Recently we wanted to migrate users from an old system to a new one giving them access to both systems at the same time but making the old system "read only". It's possible, in Oracle, to set either the whole Database or a complete Table Space but we discovered that when the users connected an audit record was created. We didn't want to change the code in the existing system but wanted the guarantee the users could not update any old data. The script we came up with is:
cursor c_Tables is
select owner, table_name from all_tables where owner = '';
for v_Table in c_Tables loop
dbms_output.put_line(v_Table.owner || '.' || v_Table.Table_Name);
execute immediate 'ALTER TABLE ' || v_Table.owner || '.' ||
v_Table.Table_Name || ' ADD CONSTRAINT ' ||
substr(v_Table.Table_Name, 1, 27) ||
'_RO check(1=1) disable validate';
when others then
dbms_output.put_line(v_Table.owner || '.' || v_Table.Table_Name ||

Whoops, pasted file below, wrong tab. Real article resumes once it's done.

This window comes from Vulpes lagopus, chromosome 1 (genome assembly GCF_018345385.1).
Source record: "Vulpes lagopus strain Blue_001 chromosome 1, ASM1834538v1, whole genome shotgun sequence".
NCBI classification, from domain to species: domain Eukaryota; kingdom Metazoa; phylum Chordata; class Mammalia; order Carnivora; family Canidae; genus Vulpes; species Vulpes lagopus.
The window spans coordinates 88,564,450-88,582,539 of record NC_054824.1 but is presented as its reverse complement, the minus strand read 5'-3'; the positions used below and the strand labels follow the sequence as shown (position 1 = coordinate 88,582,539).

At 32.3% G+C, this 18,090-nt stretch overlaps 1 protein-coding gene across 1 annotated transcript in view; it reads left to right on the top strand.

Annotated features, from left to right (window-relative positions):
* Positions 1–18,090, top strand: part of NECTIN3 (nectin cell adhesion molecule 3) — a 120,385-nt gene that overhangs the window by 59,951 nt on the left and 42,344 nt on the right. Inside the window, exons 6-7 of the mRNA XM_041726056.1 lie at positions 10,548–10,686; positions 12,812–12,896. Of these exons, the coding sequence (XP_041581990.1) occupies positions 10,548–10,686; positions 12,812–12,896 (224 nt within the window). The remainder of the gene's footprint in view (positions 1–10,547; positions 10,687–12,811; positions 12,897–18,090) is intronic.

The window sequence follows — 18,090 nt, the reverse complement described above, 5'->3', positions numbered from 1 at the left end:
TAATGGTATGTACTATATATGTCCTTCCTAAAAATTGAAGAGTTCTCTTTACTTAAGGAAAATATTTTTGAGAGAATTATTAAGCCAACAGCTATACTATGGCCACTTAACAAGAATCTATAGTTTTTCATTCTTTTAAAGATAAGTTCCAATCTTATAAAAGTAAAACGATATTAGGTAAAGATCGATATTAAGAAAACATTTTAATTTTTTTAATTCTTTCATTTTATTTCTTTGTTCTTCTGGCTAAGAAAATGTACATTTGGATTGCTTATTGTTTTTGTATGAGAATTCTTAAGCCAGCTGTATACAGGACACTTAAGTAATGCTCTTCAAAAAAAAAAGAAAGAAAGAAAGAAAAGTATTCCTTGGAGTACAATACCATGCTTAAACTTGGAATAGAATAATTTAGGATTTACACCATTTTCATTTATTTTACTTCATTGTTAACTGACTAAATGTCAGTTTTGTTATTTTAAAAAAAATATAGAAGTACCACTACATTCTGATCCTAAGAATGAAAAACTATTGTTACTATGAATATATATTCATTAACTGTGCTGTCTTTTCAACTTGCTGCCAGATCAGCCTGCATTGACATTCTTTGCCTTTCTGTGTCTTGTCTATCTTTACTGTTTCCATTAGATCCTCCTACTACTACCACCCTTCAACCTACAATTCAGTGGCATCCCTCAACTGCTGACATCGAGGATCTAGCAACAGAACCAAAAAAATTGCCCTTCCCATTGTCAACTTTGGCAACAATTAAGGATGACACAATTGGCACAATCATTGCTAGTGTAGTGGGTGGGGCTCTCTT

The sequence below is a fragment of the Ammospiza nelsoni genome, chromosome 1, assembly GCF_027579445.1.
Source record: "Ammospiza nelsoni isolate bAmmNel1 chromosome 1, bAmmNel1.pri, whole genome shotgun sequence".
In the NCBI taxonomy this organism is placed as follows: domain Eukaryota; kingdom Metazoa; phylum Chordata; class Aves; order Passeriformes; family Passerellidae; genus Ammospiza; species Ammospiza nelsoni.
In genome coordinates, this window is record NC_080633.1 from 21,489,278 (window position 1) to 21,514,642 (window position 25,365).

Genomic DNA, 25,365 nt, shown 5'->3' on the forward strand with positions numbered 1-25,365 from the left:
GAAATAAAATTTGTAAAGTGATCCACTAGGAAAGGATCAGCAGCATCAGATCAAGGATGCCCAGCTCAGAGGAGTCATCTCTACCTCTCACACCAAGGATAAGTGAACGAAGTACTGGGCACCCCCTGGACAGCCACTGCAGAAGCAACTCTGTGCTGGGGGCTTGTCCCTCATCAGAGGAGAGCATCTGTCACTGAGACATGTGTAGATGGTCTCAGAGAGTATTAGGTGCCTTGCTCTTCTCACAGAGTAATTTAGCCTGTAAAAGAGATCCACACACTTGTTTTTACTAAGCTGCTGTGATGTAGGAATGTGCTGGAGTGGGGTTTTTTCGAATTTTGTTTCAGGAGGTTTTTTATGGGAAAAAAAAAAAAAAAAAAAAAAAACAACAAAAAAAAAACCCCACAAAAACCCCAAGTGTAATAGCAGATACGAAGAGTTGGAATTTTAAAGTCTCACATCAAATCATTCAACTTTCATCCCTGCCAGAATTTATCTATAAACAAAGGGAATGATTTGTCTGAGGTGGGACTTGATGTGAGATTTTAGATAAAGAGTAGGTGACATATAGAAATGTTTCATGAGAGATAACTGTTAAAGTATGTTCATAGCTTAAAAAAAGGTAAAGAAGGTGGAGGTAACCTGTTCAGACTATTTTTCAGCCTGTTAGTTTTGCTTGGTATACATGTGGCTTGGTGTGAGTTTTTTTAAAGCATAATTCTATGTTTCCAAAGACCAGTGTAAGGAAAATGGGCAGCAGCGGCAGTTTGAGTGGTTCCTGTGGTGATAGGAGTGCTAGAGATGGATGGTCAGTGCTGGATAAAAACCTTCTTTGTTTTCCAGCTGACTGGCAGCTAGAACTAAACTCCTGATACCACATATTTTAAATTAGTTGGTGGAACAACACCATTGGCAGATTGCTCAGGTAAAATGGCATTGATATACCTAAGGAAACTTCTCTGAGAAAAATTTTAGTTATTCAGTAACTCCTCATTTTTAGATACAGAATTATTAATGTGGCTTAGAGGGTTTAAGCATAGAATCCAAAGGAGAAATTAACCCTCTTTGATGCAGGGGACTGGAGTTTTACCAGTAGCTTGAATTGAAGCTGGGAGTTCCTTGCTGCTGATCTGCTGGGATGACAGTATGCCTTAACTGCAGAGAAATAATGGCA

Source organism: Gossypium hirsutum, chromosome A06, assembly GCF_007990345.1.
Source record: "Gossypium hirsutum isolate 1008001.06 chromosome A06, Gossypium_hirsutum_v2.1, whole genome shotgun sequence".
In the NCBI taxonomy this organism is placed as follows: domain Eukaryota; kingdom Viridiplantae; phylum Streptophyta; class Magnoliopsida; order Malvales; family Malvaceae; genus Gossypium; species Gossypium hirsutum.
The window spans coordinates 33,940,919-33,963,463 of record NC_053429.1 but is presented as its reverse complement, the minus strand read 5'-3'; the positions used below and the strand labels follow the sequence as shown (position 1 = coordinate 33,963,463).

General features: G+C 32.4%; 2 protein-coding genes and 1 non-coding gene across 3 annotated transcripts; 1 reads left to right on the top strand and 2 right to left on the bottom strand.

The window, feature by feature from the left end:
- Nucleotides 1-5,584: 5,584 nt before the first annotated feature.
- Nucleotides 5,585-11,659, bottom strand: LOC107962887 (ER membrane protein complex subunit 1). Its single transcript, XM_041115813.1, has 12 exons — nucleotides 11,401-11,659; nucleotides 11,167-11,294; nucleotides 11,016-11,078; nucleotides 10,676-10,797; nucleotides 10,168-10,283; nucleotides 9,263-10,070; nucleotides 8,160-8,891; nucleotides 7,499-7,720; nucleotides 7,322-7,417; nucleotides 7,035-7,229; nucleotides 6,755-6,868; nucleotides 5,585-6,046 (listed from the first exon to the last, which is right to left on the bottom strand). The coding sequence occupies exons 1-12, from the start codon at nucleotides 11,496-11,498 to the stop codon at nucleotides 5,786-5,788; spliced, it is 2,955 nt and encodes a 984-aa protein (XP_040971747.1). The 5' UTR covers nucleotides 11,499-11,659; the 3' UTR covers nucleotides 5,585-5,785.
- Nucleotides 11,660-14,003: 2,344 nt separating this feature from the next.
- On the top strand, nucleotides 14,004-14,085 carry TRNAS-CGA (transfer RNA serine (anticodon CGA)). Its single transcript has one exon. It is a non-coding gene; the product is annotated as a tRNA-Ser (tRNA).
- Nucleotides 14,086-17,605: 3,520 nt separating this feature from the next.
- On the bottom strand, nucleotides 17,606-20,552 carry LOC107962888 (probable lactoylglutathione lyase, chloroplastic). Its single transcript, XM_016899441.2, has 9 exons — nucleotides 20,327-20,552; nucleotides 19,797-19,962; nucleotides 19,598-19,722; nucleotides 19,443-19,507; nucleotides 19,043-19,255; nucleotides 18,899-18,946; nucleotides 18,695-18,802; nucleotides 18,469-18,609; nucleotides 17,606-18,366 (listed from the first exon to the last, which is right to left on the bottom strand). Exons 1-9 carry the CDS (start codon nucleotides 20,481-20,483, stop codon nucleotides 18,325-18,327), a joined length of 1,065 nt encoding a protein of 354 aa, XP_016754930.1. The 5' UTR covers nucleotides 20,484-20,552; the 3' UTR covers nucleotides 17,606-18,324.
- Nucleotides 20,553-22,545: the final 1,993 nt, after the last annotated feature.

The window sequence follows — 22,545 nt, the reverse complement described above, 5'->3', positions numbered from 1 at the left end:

This script adds a constraint to each table (called
_RO, for example the MASTER_BATCH_REC_HDR table would
have a constraint called MASTER_BATCH_REC_HDR_RO. Of course if you use
the full 30 characters for lots of your table names you might run into a
problem if the first 27 characters are the same!
This constraint can never be evaluated so every insert/update will fail but select statements will still run.
Of course the problem with audit records is that you still have to insert them so after a few tries running the application (and reading the error messages) we worked out which tables to drop the existing constraint from in order to allow the audit records to be inserted but no more.